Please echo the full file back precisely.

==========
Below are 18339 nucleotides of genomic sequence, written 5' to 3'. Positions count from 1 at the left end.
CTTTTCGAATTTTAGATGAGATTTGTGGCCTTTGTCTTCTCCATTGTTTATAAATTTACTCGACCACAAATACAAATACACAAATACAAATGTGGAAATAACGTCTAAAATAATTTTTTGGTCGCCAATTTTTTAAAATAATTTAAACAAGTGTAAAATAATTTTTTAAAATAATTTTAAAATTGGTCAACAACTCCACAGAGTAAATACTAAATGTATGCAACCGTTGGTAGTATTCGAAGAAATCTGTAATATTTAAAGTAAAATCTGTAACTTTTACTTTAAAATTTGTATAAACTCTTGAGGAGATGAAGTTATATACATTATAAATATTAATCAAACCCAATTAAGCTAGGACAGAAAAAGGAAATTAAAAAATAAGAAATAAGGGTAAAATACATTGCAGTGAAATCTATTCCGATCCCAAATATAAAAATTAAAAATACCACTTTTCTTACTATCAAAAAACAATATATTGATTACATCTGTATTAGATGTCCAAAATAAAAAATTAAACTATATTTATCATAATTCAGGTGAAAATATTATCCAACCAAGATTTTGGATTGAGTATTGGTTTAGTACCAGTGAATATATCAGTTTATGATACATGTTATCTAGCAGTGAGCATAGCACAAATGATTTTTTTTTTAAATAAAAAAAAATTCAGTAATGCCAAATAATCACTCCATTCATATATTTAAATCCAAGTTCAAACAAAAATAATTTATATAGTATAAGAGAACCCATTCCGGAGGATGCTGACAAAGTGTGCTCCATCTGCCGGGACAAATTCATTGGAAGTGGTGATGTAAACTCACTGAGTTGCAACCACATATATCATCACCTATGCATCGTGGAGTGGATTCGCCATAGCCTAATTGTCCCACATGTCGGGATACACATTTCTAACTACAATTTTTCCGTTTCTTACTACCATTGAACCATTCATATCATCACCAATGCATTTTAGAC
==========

Below are 18339 nucleotides of genomic sequence, written 5' to 3'. Positions count from 1 at the left end.
CTTTTCGAATTTTAGATGAGATTTGTGGCCTTTGTCTTCTCCATTGTTTATAAATTTACTCGACCACAAATACAAATACACAAATACAAATGTGGAAATAACGTCTAAAATAATTTTTTGGTCGCCAATTTTTTAAAATAATTTAAACAAGTGTAAAATAATTTTTTAAAATAATTTTAAAATTGGTCAACAACTCCACAGAGTAAATACTAAATGTATGCAACCGTTGGTAGTATTCGAAGAAATCTGTAATATTTAAAGTAAAATCTGTAACTTTTACTTTAAAATTTGTATAAACTCTTGAGGAGATGAAGTTATATACATTATAAATATTAATCAAACCCAATTAAGCTAGGACAGAAAAAGGAAATTAAAAAATAAGAAATAAGGGTAAAATACATTGCAGTGAAATCTATTCCGATCCCAAATATAAAAATTAAAAATACCACTTTTCTTACTATCAAAAAACAATATATTGATTACATCTGTATTAGATGTCCAAAATAAAAAATTAAACTATATTTATCATAATTCAGGTGAAAATATTATCCAACCAAGATTTTGGATTGAGTATTGGTTTAGTACCAGTGAATATATCAGTTTATGATACATGTTATCTAGCAGTGAGCATAGCACAAATGATTTTTTTTTTAAATAAAAAAAAATTCAGTAATGCCAAATAATCACTCCATTCATATATTTAAATCCAAGTTCAAACAAAAATAATTTATATAGTATAAGAGAACCCATTCCGGAGGATGCTGACAAAGTGTGCTCCATCTGCCGGGACAAATTCATTGGAAGTGGTGATGTAAACTCACTGAGTTGCAACCACATATATCATCACCTATGCATCGTGGAGTGGATTCGCCATAGCCTAATTGTCCCACATGTCGGGATACACATTTCTAACTACAATTTTTCCGTTTCTTACTACCATTGAACCATTCATATCATCACCAATGCATTTTAGAC